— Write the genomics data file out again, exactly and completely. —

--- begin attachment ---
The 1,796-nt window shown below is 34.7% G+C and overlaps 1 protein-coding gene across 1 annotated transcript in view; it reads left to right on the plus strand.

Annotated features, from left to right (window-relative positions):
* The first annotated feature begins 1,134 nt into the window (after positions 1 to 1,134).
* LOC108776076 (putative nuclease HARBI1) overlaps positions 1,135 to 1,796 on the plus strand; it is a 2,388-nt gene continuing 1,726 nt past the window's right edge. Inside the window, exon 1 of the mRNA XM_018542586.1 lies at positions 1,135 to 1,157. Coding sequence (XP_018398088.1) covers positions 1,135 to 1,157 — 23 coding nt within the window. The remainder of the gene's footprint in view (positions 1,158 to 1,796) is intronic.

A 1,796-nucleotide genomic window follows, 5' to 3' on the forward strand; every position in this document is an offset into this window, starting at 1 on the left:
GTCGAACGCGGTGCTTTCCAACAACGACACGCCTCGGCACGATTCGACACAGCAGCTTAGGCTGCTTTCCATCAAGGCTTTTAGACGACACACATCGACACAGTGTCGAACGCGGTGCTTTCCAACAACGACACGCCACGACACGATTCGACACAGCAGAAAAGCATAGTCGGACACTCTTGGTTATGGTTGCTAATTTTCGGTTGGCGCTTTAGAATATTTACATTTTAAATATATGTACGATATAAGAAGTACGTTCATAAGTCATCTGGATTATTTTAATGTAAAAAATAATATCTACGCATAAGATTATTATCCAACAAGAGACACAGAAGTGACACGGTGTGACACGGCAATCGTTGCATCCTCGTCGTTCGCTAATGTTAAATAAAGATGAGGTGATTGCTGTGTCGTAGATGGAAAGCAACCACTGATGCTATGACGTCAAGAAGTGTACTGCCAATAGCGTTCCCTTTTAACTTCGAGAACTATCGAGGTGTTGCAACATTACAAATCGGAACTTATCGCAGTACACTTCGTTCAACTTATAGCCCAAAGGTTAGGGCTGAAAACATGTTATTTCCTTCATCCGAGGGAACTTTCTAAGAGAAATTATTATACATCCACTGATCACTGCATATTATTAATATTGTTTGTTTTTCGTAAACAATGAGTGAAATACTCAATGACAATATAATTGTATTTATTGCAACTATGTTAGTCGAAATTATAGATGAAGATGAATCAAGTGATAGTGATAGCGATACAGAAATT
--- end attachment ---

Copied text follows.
The 1,796-nt window shown below is 34.7% G+C and overlaps 1 protein-coding gene across 1 annotated transcript in view; it reads left to right on the plus strand.

Annotated features, from left to right (window-relative positions):
* The first annotated feature begins 1,134 nt into the window (after positions 1 to 1,134).
* LOC108776076 (putative nuclease HARBI1) overlaps positions 1,135 to 1,796 on the plus strand; it is a 2,388-nt gene continuing 1,726 nt past the window's right edge. Inside the window, exon 1 of the mRNA XM_018542586.1 lies at positions 1,135 to 1,157. Coding sequence (XP_018398088.1) covers positions 1,135 to 1,157 — 23 coding nt within the window. The remainder of the gene's footprint in view (positions 1,158 to 1,796) is intronic.

A 1,796-nucleotide genomic window follows, 5' to 3' on the forward strand; every position in this document is an offset into this window, starting at 1 on the left:
GTCGAACGCGGTGCTTTCCAACAACGACACGCCTCGGCACGATTCGACACAGCAGCTTAGGCTGCTTTCCATCAAGGCTTTTAGACGACACACATCGACACAGTGTCGAACGCGGTGCTTTCCAACAACGACACGCCACGACACGATTCGACACAGCAGAAAAGCATAGTCGGACACTCTTGGTTATGGTTGCTAATTTTCGGTTGGCGCTTTAGAATATTTACATTTTAAATATATGTACGATATAAGAAGTACGTTCATAAGTCATCTGGATTATTTTAATGTAAAAAATAATATCTACGCATAAGATTATTATCCAACAAGAGACACAGAAGTGACACGGTGTGACACGGCAATCGTTGCATCCTCGTCGTTCGCTAATGTTAAATAAAGATGAGGTGATTGCTGTGTCGTAGATGGAAAGCAACCACTGATGCTATGACGTCAAGAAGTGTACTGCCAATAGCGTTCCCTTTTAACTTCGAGAACTATCGAGGTGTTGCAACATTACAAATCGGAACTTATCGCAGTACACTTCGTTCAACTTATAGCCCAAAGGTTAGGGCTGAAAACATGTTATTTCCTTCATCCGAGGGAACTTTCTAAGAGAAATTATTATACATCCACTGATCACTGCATATTATTAATATTGTTTGTTTTTCGTAAACAATGAGTGAAATACTCAATGACAATATAATTGTATTTATTGCAACTATGTTAGTCGAAATTATAGATGAAGATGAATCAAGTGATAGTGATAGCGATACAGAAATT